My daddy is one of the most unique individuals I have ever met.  He grew up a farm boy: hard-working, strong, tough and yet is one of the gentlest men I’ve ever met.  He is soft-spoken.  I can remember someone observing once, “I bet your dad doesn’t have to yell at you guys.  He is so quiet that I’m guessing all he has to do is talk louder to get your attention.”  Absolutely right.  I don’t ever remember my daddy yelling unless he was trying to find us when we were outside. That was more of a “holler.”   He certainly never yelled because he was angry with us.  He had a “tone” that came over his voice when he was displeased.  That was enough. We got the message.  I don’t ever remember being “punished”, only “disciplined.”   There’s a difference.  Punishment usually comes from someone who is annoyed or angry with you. Discipline comes from someone who is trying to teach you something that will make you a better person.  Was he sometimes annoyed? I’m sure he was on more than one occasion but I never remember thinking he was angry with me.  I never remember being afraid of him.  I remember being afraid of disappointing him. Not because he had such high expectations or because he was so hard on us but because I just loved him so much that I didn’t ever want to let him down.  I have, trust me, on multiple occasions.  Those times I find it harder to forgive myself than to ask his forgiveness. He has always given forgiveness right away.  I have often said that I have a better understanding of the father heart of God because my earthly father has one.  I know no matter what I do, no matter where I go, no matter how bad I mess up, my daddy is going to be right there loving me when I am the most unlovable. I know he is never going to walk away from me because I am one of his and he is there until the very end. I can trust him. Depend on him. He’s my daddy.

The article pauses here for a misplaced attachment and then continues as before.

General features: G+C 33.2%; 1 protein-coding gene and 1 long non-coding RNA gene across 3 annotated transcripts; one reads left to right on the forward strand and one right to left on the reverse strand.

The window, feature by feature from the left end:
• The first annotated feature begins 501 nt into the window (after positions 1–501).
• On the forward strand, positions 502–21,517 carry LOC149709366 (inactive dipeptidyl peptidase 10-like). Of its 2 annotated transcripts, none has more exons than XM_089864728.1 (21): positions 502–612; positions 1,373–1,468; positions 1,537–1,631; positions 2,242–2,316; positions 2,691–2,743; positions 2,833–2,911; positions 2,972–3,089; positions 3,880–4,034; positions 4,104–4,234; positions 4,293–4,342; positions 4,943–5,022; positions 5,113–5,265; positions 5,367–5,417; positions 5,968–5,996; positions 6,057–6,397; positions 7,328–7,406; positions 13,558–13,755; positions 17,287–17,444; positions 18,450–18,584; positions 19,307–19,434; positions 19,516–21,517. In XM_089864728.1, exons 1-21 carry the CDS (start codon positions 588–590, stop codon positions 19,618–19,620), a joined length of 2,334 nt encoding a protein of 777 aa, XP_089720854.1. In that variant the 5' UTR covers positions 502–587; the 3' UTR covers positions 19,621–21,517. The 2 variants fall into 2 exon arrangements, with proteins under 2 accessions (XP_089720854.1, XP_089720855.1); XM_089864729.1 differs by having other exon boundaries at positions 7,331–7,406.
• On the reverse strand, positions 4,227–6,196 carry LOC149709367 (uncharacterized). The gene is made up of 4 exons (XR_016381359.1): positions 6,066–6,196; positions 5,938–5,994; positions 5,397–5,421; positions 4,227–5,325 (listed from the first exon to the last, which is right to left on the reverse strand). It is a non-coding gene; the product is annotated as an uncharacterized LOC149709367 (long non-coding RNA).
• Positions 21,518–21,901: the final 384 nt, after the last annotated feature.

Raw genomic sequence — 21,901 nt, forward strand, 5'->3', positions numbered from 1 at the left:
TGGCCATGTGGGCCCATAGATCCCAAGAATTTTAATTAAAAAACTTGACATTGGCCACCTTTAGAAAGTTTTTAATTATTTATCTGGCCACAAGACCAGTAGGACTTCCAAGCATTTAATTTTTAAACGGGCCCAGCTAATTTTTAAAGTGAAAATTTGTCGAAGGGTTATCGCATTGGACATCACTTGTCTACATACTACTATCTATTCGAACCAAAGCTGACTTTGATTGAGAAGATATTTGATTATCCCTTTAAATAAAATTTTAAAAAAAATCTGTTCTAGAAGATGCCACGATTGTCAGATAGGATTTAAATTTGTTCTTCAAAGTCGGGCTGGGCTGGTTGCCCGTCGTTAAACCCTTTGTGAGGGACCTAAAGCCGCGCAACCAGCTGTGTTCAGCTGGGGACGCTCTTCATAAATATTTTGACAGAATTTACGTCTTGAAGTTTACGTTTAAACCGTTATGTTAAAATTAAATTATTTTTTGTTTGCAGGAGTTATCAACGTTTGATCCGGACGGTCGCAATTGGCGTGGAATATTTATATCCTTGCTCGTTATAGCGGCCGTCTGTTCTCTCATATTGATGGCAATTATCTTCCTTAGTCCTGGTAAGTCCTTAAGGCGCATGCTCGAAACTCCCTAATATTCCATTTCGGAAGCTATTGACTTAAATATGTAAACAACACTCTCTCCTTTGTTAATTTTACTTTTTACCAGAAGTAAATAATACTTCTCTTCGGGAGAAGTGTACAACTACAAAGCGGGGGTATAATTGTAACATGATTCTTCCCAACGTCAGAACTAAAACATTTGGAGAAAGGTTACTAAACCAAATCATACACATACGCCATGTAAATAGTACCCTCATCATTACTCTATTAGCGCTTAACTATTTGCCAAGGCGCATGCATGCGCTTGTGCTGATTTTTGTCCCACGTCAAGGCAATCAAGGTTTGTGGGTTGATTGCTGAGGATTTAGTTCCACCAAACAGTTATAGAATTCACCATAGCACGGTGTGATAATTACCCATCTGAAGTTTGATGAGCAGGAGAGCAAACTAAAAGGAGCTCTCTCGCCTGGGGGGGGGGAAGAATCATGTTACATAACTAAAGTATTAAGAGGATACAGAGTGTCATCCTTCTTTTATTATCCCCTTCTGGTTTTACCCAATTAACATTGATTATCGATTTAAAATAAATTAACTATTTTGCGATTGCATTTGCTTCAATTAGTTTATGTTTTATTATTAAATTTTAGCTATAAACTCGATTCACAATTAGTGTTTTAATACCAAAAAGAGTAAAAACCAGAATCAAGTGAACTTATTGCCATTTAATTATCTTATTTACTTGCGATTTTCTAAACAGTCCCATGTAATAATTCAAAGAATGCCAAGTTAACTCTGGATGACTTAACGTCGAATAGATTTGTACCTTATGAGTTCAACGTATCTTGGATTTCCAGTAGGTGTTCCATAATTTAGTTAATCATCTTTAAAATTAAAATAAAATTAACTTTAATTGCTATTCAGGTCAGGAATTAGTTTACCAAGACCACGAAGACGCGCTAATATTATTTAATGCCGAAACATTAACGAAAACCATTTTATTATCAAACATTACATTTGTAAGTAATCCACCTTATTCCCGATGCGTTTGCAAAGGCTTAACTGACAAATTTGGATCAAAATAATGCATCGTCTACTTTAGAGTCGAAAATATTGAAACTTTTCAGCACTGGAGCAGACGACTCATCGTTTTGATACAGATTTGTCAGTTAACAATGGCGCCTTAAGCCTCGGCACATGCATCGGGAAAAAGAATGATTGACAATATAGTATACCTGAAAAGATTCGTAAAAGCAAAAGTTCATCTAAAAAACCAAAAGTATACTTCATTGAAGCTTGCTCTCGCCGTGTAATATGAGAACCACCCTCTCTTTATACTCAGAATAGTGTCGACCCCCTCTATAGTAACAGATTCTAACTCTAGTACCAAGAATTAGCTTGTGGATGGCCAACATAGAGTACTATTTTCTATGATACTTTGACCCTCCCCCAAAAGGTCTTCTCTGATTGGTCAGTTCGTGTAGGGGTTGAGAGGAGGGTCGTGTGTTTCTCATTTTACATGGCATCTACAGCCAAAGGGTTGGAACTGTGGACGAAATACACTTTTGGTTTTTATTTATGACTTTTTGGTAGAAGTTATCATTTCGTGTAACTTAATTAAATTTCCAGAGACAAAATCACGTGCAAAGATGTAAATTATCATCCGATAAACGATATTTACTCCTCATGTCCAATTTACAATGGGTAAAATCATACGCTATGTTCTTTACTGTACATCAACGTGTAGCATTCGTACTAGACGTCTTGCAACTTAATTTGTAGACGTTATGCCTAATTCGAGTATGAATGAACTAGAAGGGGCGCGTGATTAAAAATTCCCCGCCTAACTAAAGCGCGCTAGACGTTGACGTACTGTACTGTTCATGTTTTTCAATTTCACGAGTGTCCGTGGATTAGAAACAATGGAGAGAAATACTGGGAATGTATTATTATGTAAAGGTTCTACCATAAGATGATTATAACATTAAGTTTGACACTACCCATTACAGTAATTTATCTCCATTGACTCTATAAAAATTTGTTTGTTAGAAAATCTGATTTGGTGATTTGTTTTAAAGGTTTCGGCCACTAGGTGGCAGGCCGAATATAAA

I remember when I was little thinking that when I grew up I wanted to  marry my daddy.  Obviously as I got older I figured out that wasn’t possible but one of the greatest gifts my daddy ever gave me was that he showed me what to look for in a man.  He showed me by the way he lives.  He’s hardworking, never complaining about the work or the hours he puts in because it is more important to him to take care of his family.  He honored his parents. We moved back to the farm where my grandparents lived when I was quite young in order to help them be able to stay on the farm. That meant he commuted to his job on the rural roads for a half hour each way. Over the years my daddy had job offers that would have paid him a lot better and given him a better work environment but he turned them down.  It was more important to him to stay where he was and allow my grandparents to live out their lives on the farm that they loved.  He honors his wife.  I learned how a woman should be treated by watching the way my daddy treats my mom.  She’s the love of his life.  She is priceless to him and you can tell by the way he loves her, respects her and takes care of her. He loves his family more than himself.  We all giggle at how sappy he is getting in his old age, but it truly is sweet to watch Daddy’s eyes well up with tears as he watches his kids or grandchildren do something that they love and do it well. The tears come not only from the pride of who we are and our accomplishments but from the deep love he has for all of us.  He prays for us, encourages us, and shares his wisdom with us. He’s the anchor of our family and the one who has always made sure we felt safe during a storm.  He’s a daddy.

My girls have the great fortune of having a daddy much like mine.  One who is teaching them what a real man acts like.  How a real man should treat his wife and family.  What it means to be loved just because you are you. I love that.  It doesn’t bother me that they have a different relationship with their daddy than they do with me.  We have a lot in common, my daughters and I:

We are Daddy’s Girls


4 responses to “Daddy’s Girls

  1. gmapple says:

    So beautiful and So True

  2. Sherry says:

    Love this! I too have a Daddy!